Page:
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ASB Week: The Community Trigger – empowering communities

An image of 5 different hands holding on to the wrist of the hand to the side of them, forming a star.

To tackle what is described as a ‘worrying’ lack of awareness, the second UK-wide ASB Awareness Week is running from 18-24 July 2022, calling on public bodies to use the opportunity to raise public knowledge of the Community Trigger.

Recent YouGov research commissioned by the community safety organisation Resolve found that despite more than half of people (56%*) believing ‘more needs to be done’ to tackle anti-social behaviour (ASB) in their community, just one-in-fifty (2%) fully understand their rights to challenge the problem,

The Community Trigger (also known as the ASB case review) is one of the government’s flagship ASB policies. It gives people the right to request a multi-agency review of their case if they feel their complaints about anti-social behaviour have not been dealt with.

However, 94% of people said they had never heard of the Community Trigger, with just 2% saying they ‘fully understand’ their rights. The power was introduced in 2014 as part of a shake-up, which also saw Anti-Social Behaviour Orders (ASBOs) replaced with civil injunctions and the Criminal Behaviour Order.

It empowers a victim to bring agencies together to commit to purposeful action to bring an end to repeat ASB. It can represent the best hope for victims to escape their nightmare. But it remains poorly promoted and underutilized.

To tackle this, I’m joining Resolve and other stakeholders to call on councils, police forces, housing providers, the government, and other bodies to use the opportunity to raise public knowledge of these powers.

My principal work on ASB as Victims’ Commissioner has rightly focused on the Community Trigger. I have advocated the Trigger at numerous conferences and lobbied ministers better to promote its availability and use.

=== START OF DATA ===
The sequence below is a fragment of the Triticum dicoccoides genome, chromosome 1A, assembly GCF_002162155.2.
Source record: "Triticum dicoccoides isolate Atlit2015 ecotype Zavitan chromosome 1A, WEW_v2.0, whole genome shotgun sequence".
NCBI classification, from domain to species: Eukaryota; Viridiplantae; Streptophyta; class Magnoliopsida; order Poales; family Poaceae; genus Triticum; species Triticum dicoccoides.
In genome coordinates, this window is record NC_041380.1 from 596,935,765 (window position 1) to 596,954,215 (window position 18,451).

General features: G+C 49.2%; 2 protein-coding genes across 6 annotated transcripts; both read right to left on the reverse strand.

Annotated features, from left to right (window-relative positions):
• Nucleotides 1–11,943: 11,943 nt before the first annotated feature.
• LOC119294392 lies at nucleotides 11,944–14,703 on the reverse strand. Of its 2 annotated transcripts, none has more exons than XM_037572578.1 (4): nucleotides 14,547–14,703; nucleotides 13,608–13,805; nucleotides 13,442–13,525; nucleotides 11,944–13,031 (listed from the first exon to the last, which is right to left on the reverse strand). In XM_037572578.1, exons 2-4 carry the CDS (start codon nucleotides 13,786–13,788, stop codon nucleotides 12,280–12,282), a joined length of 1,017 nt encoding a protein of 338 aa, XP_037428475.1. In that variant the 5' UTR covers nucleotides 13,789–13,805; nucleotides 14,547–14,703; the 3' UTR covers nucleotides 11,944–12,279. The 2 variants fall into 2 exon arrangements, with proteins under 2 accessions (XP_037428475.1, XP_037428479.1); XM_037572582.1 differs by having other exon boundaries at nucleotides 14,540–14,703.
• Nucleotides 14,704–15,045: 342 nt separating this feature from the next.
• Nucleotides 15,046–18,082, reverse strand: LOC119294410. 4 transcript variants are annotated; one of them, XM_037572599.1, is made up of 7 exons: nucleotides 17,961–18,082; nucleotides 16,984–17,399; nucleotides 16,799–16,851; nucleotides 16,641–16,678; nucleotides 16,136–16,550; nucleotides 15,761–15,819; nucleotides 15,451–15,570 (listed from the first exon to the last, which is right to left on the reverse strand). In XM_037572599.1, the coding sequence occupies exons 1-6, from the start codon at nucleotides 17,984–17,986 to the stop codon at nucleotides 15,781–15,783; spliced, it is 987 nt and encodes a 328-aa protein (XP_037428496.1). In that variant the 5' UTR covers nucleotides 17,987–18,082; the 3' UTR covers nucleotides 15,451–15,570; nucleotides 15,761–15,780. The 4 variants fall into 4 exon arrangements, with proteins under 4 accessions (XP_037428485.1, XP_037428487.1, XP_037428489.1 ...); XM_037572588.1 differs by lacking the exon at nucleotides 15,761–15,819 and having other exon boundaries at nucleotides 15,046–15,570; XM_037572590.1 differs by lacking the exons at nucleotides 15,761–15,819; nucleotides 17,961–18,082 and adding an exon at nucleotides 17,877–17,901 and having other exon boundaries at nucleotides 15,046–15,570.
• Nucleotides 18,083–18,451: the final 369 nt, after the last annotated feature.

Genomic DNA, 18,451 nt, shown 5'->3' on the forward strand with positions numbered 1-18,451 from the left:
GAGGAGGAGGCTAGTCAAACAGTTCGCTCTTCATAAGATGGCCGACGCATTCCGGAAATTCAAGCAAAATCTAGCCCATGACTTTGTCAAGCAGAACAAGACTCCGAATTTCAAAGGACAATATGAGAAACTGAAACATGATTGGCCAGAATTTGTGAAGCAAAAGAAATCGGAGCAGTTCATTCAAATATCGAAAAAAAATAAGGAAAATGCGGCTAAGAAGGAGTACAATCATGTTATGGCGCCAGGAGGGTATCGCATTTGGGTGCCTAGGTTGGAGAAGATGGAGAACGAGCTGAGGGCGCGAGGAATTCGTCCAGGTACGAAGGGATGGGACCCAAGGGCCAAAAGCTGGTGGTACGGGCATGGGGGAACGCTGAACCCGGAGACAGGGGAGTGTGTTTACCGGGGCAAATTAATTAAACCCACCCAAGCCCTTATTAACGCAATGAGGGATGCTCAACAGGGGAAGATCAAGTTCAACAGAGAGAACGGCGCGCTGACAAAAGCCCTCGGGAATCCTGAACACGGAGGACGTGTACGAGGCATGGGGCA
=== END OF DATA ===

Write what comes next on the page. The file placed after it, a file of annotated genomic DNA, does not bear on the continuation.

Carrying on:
The Community Trigger can be activated through notice to a local authority, a Police and Crime Commissioner, or to the police when a victim or victims have reported ASB incidents three or more times within a six-month period, and no effective action has been taken. A councillor or member of Parliament may also activate the Trigger for their constituent. It is intended to be an opportunity for citizen empowerment, an important part of our democracy. When the victim or victims have activated the Trigger, all agencies, such as the police, the local authority and housing associations, must come together to address the situation and ultimately fix the problem. No longer should a victim be passed from authority to authority.

However, despite the intention that the Trigger should be a solution to a complex problem, it has not delivered the results I would hope to see. My predecessor’s report, ‘Living a Nightmare’, outlined the challenges associated with the Trigger and recommended solutions to them. Awareness of the Trigger remains low among the public and even some of the relevant agencies, and it is underused. Where it is used, victims have found they aren’t given the opportunity to attend the joint meeting the authorities should organise to tell their story and voice their concerns.

In recent YouGov polling, Just 5% of people said they had received or noticed communications about their ASB rights in the last three years. 88% of people said they were unaware of any communications during this period, while 8% said ‘don’t know’.

This is why I was pleased to help launch the ASB Pledge with the organisation ASB Help. The Pledge includes a commitment to promote the Trigger and to use it strongly to ensure that victims are put first and perpetrators are dealt with firmly. The Community Trigger is a powerful tool, and I am pleased to say that the Pledge seems to have increased its use. However, it must be fully embraced by agencies and victims must be invited to present their experiences for it to be effective.

While ASB is a challenging and complex issue, I have worked with many committed stakeholders working to improve the lives of victims. These organisations are bringing improvements that can be built on in the future.
But it is also time to push the issue up the agenda and make it a top priority for government. With the new Victims’ Law, the government must ensure that victims of persistent ASB, whose suffering has made them entitled to activate the Community Trrigger, must be recognised as victims of crime in their own right, with all the support that entails. Accordingly, the Community Trigger must be actively promoted, with agencies required to meaningfully engage with it and Victims’ Code rights delivered to those victims.

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*All survey figures, unless otherwise stated, are from YouGov Plc and provided by Resolve ASB. Total sample size was 2006 adults. Fieldwork was undertaken between 1st – 4th April 2022. The survey was carried out online. The figures have been weighted and are representative of all GB adults (aged 18+).